Nadler Receives Ford Foundation's Response

Nov 17, 2003

Says “Ford must follow through” on Pledges to Stop Funding Anti-Semitic Groups
Washington, DC -- Congressman Jerrold Nadler (D-NY) today announced that he has received a formal response from the Ford Foundation to his inquiries regarding recent reports published by the Jewish Telegraphic Agency alleging that the philanthropic organization had funded groups that openly instigate anti-Semitism and/or attempt to de-legitimize Israel and oppose its right to exist. The Congressman, as well as the major Jewish organizations who were present at the Durban conference, were pleased with the Foundation's quick and substantive response.


The Jewish Telegraphic Agency's reports focused largely on Ford grantees' actions and expressions at the 2001 United Nations Conference on Racism, Xenophobia and Other Related Intolerance in Durban, South Africa. In an October 22, 2003 letter to the Ford Foundation, Congressman Nadler called on the philanthropic entity to review immediately its grantees' activities to ensure that organizations engaged in the promotion of anti-Semitism do not receive funding. Twenty other members of Congress signed the letter. At a November 3rd meeting between Congressman Jerrold Nadler and Ford Foundation President Susan Berresford, the Congressman urged the Foundation to take a variety of steps to better monitor groups that benefit from its funding, and to help stop the growing tide of anti-Semitism around the world. At that meeting Ms. Berresford committed to the Congressman that "The Ford Foundation will not fund groups that espouse anti-Semitism, promote violence, or deny the legitimacy of the State of Israel."

Today's formal Ford Foundation response outlines actions that the Foundation has already taken and will take in the future to ensure that its grantees do not engage in objectionable behavior, to strengthen the Foundation's ability to monitor its grantees, to reinforce its safeguards against the diversion of funds for terrorism, and to demonstrate Ford's commitment to help combat the burgeoning anti-Semitism around the world. It also includes a recognition by Ford that at least one of its grantees at the Durban Conference engaged in troubling conduct in Durban, and lacked adequate financial controls. Ford is now taking action to de-fund it. Highlights of the new initiatives include:

New language in Ford's "standard grant agreement" prohibiting both violence and terrorism, as well as bigotry and calls for the destruction of any nation-state;

A new KPMG-developed "risk matrix" to enhance grantee financial accountability. This risk matrix, which will automatically trigger an audit when certain financial accounting factors warrant, will be piloted in the Middle East and then used by Ford around the world;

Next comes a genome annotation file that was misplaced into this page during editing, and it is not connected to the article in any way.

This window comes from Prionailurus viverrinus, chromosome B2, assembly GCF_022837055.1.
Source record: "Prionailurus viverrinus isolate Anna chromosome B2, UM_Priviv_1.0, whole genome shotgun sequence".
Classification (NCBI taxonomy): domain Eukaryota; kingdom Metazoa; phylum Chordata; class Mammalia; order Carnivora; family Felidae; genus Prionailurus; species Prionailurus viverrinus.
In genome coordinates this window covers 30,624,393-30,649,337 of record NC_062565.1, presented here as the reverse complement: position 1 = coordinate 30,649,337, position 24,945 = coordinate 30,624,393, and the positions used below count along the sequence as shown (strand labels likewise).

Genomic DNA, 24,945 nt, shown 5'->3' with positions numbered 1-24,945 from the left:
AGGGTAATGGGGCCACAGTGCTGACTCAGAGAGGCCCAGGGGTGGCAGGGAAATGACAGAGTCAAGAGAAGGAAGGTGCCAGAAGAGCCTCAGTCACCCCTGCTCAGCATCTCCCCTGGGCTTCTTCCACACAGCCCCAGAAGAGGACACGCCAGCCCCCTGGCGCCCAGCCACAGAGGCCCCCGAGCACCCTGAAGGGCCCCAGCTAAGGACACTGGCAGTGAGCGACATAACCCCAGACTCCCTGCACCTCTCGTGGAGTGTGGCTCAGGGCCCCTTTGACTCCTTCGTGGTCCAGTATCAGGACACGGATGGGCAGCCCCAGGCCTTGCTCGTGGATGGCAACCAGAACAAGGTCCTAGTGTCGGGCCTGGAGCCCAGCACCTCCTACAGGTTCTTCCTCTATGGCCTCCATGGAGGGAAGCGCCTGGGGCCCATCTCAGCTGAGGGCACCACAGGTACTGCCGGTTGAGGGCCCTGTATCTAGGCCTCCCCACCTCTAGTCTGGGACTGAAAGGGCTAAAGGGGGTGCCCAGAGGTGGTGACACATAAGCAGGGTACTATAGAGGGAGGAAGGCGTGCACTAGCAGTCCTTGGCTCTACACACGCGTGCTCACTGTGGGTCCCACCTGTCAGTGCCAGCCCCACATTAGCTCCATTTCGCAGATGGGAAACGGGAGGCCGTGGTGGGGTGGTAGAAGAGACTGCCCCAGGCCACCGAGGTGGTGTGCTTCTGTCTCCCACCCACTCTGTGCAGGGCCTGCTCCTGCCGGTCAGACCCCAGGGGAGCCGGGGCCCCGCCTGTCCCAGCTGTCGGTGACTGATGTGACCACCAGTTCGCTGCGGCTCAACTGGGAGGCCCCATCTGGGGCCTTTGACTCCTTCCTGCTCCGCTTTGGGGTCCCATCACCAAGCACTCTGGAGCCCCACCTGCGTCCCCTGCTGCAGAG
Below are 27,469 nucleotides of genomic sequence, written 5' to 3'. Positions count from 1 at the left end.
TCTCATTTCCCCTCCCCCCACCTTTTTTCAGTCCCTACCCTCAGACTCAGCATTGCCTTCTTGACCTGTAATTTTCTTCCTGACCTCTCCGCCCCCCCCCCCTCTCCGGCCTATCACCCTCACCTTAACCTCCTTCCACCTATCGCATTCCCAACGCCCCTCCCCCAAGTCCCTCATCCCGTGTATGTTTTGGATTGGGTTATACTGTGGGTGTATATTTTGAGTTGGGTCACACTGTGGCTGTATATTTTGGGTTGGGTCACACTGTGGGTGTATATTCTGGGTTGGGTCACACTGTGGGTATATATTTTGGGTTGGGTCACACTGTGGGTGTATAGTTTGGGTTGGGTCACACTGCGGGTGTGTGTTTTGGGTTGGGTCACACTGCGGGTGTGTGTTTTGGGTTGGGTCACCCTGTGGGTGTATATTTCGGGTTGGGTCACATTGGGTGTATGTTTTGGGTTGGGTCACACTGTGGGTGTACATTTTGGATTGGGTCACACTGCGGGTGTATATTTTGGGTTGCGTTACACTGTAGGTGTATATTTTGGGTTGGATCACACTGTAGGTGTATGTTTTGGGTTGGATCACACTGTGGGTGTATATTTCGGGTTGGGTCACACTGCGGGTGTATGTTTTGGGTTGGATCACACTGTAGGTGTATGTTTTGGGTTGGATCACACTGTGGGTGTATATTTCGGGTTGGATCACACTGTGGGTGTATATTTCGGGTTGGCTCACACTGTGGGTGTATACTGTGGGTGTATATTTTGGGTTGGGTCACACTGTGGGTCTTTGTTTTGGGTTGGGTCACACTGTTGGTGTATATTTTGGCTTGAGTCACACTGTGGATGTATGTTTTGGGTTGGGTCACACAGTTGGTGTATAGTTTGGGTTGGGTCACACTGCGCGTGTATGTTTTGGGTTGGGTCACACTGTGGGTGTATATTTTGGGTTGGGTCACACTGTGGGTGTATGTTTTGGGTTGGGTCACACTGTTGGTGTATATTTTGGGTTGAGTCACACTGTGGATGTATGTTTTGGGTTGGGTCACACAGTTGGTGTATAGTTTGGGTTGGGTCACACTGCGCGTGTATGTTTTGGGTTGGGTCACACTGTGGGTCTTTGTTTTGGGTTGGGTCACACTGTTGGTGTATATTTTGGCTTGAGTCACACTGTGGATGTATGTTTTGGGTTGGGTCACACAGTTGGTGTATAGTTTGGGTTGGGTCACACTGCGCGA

A further review, in consultation with key American Jewish community organizations and others, of Ford grantees' actions at Durban;

The termination of funding of one of Ford's Durban grantees: the Palestinian Society for the Protection of Human Rights and the Environment (LAW);

A commitment to address the alarming rise of anti-Semitism via "significant regional and global program actions, particularly in the areas of human rights, anti-racism, and tolerance-building."

Upon receiving the Ford Foundation's response to his concerns, Nadler stated, "As is undeniably clear from this just past weekend's horrific attacks in Turkey, anti-Semitism is on the rise worldwide. It comes in a variety of forms, including traditional bigotry and violence, as well as new, pernicious approaches such as rhetorical attempts to undermine the moral legitimacy of Israel's right to exist."

Nadler continued, "Today's response by the Ford Foundation's leadership outlines a set of important and concrete steps they are voluntarily taking to strengthen oversight of grantees and to utilize the Foundation's considerable international reach and standing to assist in combating global anti-Semitism. I am pleased that the Ford Foundation has responded swiftly and substantively to the concerns I laid out in my letter, and in my meeting with Ms. Berresford. That the organization is willing to take serious and transparent steps to admit and correct past wrongs, and to create mechanisms to prevent bigoted or violent groups from becoming beneficiaries of the Ford Foundation's goodwill in the future, is highly commendable. I am extremely pleased that the Foundation will be a new partner in efforts to stem the growing tide of anti-Semitism, and I am hopeful that Ford's actions will serve as a model for other US philanthropic institutions that do work around the world.